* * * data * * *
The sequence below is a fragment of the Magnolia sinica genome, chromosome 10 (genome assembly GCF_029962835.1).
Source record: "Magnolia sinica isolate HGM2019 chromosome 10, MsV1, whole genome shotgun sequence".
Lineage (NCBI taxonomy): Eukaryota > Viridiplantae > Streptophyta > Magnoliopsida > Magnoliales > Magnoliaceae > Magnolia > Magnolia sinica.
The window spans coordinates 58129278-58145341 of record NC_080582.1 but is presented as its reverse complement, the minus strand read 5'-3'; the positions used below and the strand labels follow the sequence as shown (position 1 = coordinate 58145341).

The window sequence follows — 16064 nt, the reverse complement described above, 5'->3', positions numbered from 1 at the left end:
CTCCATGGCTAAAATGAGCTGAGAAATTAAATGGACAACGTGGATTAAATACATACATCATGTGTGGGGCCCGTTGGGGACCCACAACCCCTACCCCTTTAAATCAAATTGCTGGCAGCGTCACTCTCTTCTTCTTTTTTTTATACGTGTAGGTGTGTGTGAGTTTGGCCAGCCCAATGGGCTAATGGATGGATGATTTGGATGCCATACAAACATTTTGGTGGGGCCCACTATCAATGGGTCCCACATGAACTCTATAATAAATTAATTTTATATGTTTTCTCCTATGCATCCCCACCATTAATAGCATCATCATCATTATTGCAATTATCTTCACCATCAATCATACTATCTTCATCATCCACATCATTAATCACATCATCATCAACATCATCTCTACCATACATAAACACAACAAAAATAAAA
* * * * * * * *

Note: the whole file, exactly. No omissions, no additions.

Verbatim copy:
The sequence below is a fragment of the Magnolia sinica genome, chromosome 10 (genome assembly GCF_029962835.1).
Source record: "Magnolia sinica isolate HGM2019 chromosome 10, MsV1, whole genome shotgun sequence".
Lineage (NCBI taxonomy): Eukaryota > Viridiplantae > Streptophyta > Magnoliopsida > Magnoliales > Magnoliaceae > Magnolia > Magnolia sinica.
The window spans coordinates 58129278-58145341 of record NC_080582.1 but is presented as its reverse complement, the minus strand read 5'-3'; the positions used below and the strand labels follow the sequence as shown (position 1 = coordinate 58145341).

The window sequence follows — 16064 nt, the reverse complement described above, 5'->3', positions numbered from 1 at the left end:
CTCCATGGCTAAAATGAGCTGAGAAATTAAATGGACAACGTGGATTAAATACATACATCATGTGTGGGGCCCGTTGGGGACCCACAACCCCTACCCCTTTAAATCAAATTGCTGGCAGCGTCACTCTCTTCTTCTTTTTTTTATACGTGTAGGTGTGTGTGAGTTTGGCCAGCCCAATGGGCTAATGGATGGATGATTTGGATGCCATACAAACATTTTGGTGGGGCCCACTATCAATGGGTCCCACATGAACTCTATAATAAATTAATTTTATATGTTTTCTCCTATGCATCCCCACCATTAATAGCATCATCATCATTATTGCAATTATCTTCACCATCAATCATACTATCTTCATCATCCACATCATTAATCACATCATCATCAACATCATCTCTACCATACATAAACACAACAAAAATAAAA